Well, according to Richard Thomas, a New York fish and wildlife technician, the answer is about 700 pounds (320kg). How he got there is not too important, the focus here is on the phrase itself.

Introducing the ‘Tongue Twister’. To be honest though, it doesn’t really need an introduction and English is not the only language to blame for having these nasty literary works of genius. I have heard many versions in other languages and each time someone tells me their native version they almost always come with some level of nostalgic value.

As far back as I can remember, I can recall hearing the tongue twister which is the title of this post; How much wood would a woodchuck chuck if a woodchuck could chuck wood?

I remember trying to master it and then once I had it down I set out trying to figure out what exactly it meant. Due to the fact that Google wasn’t around and information was not nearly as accessible as it is today, I came to the conclusion that it was not important how much wood could possibly be chucked by something I only found out much later was actually a small ferret-looking animal.

When looking at the sentence and especially when listening to it being said rapidly, it is hard to think that it is actually created with some level of thought. It may look like the ramblings of a crazy person but in fact the ‘Tongue Twister’ is a finely crafted sequence of words.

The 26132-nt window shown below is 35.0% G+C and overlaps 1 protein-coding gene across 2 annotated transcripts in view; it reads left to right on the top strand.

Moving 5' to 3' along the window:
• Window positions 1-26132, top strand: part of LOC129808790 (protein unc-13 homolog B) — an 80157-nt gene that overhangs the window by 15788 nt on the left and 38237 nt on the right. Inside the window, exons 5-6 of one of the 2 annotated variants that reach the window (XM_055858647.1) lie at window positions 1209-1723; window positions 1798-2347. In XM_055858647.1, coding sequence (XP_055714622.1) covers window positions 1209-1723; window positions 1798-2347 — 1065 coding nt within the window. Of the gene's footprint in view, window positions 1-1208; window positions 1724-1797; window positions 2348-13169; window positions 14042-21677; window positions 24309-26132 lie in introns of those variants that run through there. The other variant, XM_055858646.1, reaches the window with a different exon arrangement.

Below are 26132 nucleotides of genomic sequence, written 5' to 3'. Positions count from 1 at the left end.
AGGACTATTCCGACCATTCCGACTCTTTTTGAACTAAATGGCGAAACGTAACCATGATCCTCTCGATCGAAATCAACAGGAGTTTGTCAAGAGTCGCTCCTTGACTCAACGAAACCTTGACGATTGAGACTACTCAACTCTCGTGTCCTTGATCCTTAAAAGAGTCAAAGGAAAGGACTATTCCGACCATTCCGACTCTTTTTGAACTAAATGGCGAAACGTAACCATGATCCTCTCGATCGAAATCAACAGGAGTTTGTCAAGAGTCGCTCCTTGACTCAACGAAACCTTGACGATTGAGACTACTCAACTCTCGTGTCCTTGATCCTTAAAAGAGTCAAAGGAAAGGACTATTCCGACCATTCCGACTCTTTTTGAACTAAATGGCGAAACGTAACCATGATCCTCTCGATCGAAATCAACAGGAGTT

“How much wood…” is created by using Alliteration*, which is what makes it so difficult to say. There are five ‘w’ sounds in the sentence as well as five ‘ch’ sounds. Put these all together in a manner that repeats them all with little other sounds in between and there you have one ever-memorable tongue twister, that in this case actually makes sense and has an answer.

*Alliteration: “The occurrence of the same letter or sound at the beginning of adjacent or closely connected words.”